Want to know what 2011 will bring to the field of education reform? I’m no fortune teller, but I’m happy to offer these educated guesses.
1. Cathie Black will be gone by Easter. A betting man might say that New York City Mayor Michael Bloomberg will stubbornly hold fast to his choice, but I foresee a breaking point a few months hence. It’ll go down like this: Her gaffes continue, she loses support even among middle-class Gotham parents, she botches the release of teacher effectiveness data, and she stumbles with the politics of budget-cutting. Worried about a mass exodus of the Department of Education’s senior staff, and sensing vulnerability on a marquee issue in his presidential run, Bloomberg finds an excuse to show her the door.
2. A new ESEA will be law by Thanksgiving. Emboldened by their success in extending the Bush-era tax cuts, Republicans will decide that working with President Obama can pay dividends. Education is widely seen as low-hanging fruit, and the parties put pen to paper in the early spring and have a deal worked out by summer. Mostly this new ESEA is a rollback of No Child Left Behind, with a few reform-minded elements (on teacher evaluations, charter schools) thrown in for good measure. The education establishment and the reform movement grump components of the bill, but it’s all just posturing. Behind closed doors they give their tacit approval for the process to move forward.
3. Education-establishment groups will file a slew of new funding-equity lawsuits—and charter school groups will join them. Aggressive budget-cutting by states will hit high-poverty districts, and charter schools, the hardest. After all, these systems rely mostly (or entirely) on state funding. (At least affluent suburban districts can tap local sources too.) This will lead to legal action, as urban districts and charter schools find room for common cause. Several of these suits will succeed, throwing state budgets into further chaos.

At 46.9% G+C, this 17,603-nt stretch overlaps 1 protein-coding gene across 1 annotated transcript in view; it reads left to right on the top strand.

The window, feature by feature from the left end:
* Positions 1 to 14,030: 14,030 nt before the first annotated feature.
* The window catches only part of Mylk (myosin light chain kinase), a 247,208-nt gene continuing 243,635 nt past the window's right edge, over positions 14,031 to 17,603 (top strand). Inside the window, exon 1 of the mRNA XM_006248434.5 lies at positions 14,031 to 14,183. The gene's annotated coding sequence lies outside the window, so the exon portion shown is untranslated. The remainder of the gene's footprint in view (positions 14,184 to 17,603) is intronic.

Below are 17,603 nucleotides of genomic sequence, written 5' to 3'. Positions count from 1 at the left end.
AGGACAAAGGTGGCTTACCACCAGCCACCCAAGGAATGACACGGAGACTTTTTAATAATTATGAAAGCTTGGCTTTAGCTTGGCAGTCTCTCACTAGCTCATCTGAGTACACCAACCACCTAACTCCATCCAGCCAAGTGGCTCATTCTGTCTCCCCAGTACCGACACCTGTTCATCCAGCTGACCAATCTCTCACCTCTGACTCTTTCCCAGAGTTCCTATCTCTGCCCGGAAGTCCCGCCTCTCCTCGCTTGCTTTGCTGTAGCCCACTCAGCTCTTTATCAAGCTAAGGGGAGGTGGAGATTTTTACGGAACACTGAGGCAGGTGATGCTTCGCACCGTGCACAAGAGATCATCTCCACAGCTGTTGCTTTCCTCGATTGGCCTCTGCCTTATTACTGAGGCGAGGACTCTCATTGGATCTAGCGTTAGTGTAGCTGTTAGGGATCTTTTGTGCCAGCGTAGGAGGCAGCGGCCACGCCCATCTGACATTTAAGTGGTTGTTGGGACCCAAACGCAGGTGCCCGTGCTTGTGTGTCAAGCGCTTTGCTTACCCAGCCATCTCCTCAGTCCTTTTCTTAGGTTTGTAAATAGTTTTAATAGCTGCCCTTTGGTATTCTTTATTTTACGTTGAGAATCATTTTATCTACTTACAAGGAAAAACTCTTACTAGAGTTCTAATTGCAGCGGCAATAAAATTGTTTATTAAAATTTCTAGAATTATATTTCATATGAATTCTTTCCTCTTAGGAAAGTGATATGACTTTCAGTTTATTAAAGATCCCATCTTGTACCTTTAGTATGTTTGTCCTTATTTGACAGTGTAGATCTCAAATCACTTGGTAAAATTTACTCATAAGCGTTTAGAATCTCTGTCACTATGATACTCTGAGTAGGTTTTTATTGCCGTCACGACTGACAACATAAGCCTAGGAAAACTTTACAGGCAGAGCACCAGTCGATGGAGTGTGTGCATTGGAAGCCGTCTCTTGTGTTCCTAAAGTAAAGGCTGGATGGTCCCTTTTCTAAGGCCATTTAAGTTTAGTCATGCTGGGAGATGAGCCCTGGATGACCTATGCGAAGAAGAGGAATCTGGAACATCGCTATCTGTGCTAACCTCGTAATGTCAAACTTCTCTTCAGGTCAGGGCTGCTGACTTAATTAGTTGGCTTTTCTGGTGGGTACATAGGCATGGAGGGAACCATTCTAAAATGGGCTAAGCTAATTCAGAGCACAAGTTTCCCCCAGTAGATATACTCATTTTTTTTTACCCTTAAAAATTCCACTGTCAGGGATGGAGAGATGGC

4. Michelle Rhee will embrace “paycheck protection” as a part of her agenda. By typical standards, Rhee will raise a lot of money in 2011—in the hundreds of millions of dollars—but won’t come close to her $1 billion goal. Along this golden road she’ll learn a valuable lesson: The teachers unions can easily best her donated capital just by raising their dues. Which they will do. And this will make her a strong advocate for “paycheck protection”—policies that allow teachers to opt-out of political contributions to the union.
5. At least one large district will go bankrupt. As Rick Hess has argued, several states will create incentives for districts to declare insolvency in order to renegotiate union contracts and other obligations, in the same manner as the GM restructuring. Once successful, this idea will spread like wildfire throughout the country.
6. “Local control” will come under further attack. The budget crisis will ramp up efforts at district consolidation. States will try to find ways to keep district spending in check. And at least one state—I suspect Delaware—will have serious conversations about eliminating local districts outright and moving to a statewide system of public education.
7. Diane Ravitch and the teachers unions will criticize budget cuts but offer no alternatives. As states and districts make difficult decisions in the months ahead, Ravitch and the education establishment will attack every specific suggestion. Raise class sizes? Ask teachers to pay more of their healthcare costs? Freeze salaries? Cap stipends for master’s degrees, or years of experience? They will find fault with all of these, but will offer no serious suggestions of their own. As a result, they will implicitly encourage districts to take the path of least resistance: fire their youngest teachers; get rid of art and music classes; and pass along costs to parents in the form of new fees.
Will these come to pass? Who knows? But it is fun to ponder. Check back in a year and we’ll determine just how good of a seer I am.